Charity calls out ‘hidden sugar’ in RTD cocktails
Charity Action on Sugar has called for pre-mixed alcoholic drinks to be subject to the UK ‘sugar tax’, after revealing that some products in the category contain as much as nine teaspoons of the substance in 250ml.
The charity, which was launched in 2014, also called for greater clarity in packaging after noting that nine out of 10 pre-mixed spirit drinks don’t reveal how much sugar they contain.
It is calling on the government to subject the drinks to the so-called UK sugar tax. The Soft Drinks Levy, which came into effect in April 2018, currently only applies to non-alcoholic beverages.
A survey by Action on Sugar, conducted at the Queen Mary University of London, found that out of 154 products surveyed, only 41% had nutritional information displayed on packaging. Fewer still had any guidance relating to sugar, with only 14 products (9% of those surveyed) displaying the desired data.
As a result of the lack of information, Action on Sugar commissioned an independent laboratory analysis of 21 products within the category.
It divided its results into the following categories: traditional pre-mixed cocktails, fruit-based/’soft’ mixed drinks, spirit/liqueur and mixer (excluding gin), and gin and mixers.
While the results are slightly skewed owing to the different pack sizes, traditional pre-mixed cocktails and fruit-based/soft mixed drinks contained the most sugar.
Through its analysis, Action on Sugar found that TGI Fridays Passion Fruit Martini and TGI Fridays Pink Punk Mojito, both in the pre-mixed cocktail category, contained 49.1g and 46.7g of sugar per 500ml bottle respectively.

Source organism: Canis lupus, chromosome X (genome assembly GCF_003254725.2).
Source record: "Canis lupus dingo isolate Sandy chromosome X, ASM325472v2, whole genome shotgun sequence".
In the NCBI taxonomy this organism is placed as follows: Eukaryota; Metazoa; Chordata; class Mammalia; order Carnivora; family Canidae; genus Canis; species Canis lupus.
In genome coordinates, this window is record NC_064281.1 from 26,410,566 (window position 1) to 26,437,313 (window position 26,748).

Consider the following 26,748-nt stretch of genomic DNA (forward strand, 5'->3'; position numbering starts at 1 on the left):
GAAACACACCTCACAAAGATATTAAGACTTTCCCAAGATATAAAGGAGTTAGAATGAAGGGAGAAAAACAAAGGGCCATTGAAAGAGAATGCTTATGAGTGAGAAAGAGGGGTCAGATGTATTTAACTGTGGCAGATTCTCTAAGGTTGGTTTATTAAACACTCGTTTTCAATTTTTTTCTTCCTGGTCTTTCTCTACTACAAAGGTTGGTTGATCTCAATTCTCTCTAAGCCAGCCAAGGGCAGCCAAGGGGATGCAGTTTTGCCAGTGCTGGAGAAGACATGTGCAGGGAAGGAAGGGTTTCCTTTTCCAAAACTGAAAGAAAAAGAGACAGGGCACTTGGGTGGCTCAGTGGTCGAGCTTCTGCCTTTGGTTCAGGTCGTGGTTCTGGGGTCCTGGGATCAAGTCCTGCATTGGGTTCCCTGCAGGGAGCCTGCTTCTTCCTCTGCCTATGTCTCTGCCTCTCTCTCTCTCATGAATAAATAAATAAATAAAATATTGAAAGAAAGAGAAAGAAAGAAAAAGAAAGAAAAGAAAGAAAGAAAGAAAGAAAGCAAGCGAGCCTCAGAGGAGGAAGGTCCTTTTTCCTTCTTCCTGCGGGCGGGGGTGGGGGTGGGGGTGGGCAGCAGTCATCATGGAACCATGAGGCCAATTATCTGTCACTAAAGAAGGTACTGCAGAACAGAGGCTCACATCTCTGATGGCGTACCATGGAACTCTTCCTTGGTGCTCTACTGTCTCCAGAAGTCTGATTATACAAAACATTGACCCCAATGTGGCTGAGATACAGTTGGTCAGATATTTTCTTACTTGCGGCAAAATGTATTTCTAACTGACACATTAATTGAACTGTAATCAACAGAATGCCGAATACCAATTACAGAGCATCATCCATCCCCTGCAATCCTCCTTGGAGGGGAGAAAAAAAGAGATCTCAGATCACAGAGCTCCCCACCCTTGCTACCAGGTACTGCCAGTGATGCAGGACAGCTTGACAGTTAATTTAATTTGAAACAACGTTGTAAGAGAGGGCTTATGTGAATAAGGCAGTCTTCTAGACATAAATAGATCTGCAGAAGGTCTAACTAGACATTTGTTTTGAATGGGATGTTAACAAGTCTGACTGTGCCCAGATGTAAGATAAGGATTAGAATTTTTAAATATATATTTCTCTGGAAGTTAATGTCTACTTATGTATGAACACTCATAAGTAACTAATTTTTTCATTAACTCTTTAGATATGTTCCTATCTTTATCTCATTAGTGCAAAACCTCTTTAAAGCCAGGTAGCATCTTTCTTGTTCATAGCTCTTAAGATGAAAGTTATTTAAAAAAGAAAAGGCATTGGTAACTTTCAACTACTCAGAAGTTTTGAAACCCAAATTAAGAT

Also singled out was WKD Blue and VK Blue, both in the fruit-based/soft mixed drinks category. A large 700ml bottle of WKD Blue contains 59g of sugar, according Action on Sugar, the equivalent of over four iced doughnuts. VK Blue contains 52.4g per 700ml or 13 teaspoons of sugar.
Action on Sugar’s results, however, did prove it was possible to produce a pre-mixed drink without large quantities of sugar.
Balans Lime Aqua Spritz contains just 0.5g of sugar per 250ml while Sipsmith London Dry Gin and Light Tonic contains 3.3g per 250ml. There are also a number of RTD products made using diet mixers which contain no sugar. However, artificial sweeteners have their critics and many often have a metallic taste.
Action on Sugar’s findings come at a time when the RTD category is in rapid growth. Nielsen data revealed that sales of pre-mixed products in the UK rose 16.3% to the 52 weeks to December 2018.
The situation is reflected in the US. Data released by IWSR this month revealed that RTD products now contribute US$8 billion to the alcohol industry, with volume growth of almost 50% last year.
Interestingly, IWSR noted that this was largely down to the strong performance of the hard seltzer category, which now represents 43% of the whole RTD sector. Hard seltzers, usually consisting of a combination of alcohol, carbonated water and flavouring, are valued for being low in calories and sugar.
Commenting on the findings, Katharine Jenner, campaign director at Action on Sugar, based at Queen Mary University of London, said: “‘Gin in a tin’ has become a cultural phenomenon with these types of drinks often consumed ‘on the go’ and without a moment’s consideration to how much sugar and alcohol goes into making them.
“Even if you did want to know, you can’t make a healthy choice as only one in ten of the products surveyed had enough information available.
Professor of Cardiovascular Medicine at Queen Mary University of London and chairman of Action on Sugar, Graham MacGregor, said that it was a “national scandal” that pre-mixed alcoholic drinks were not subject to sugar tax or label requirements.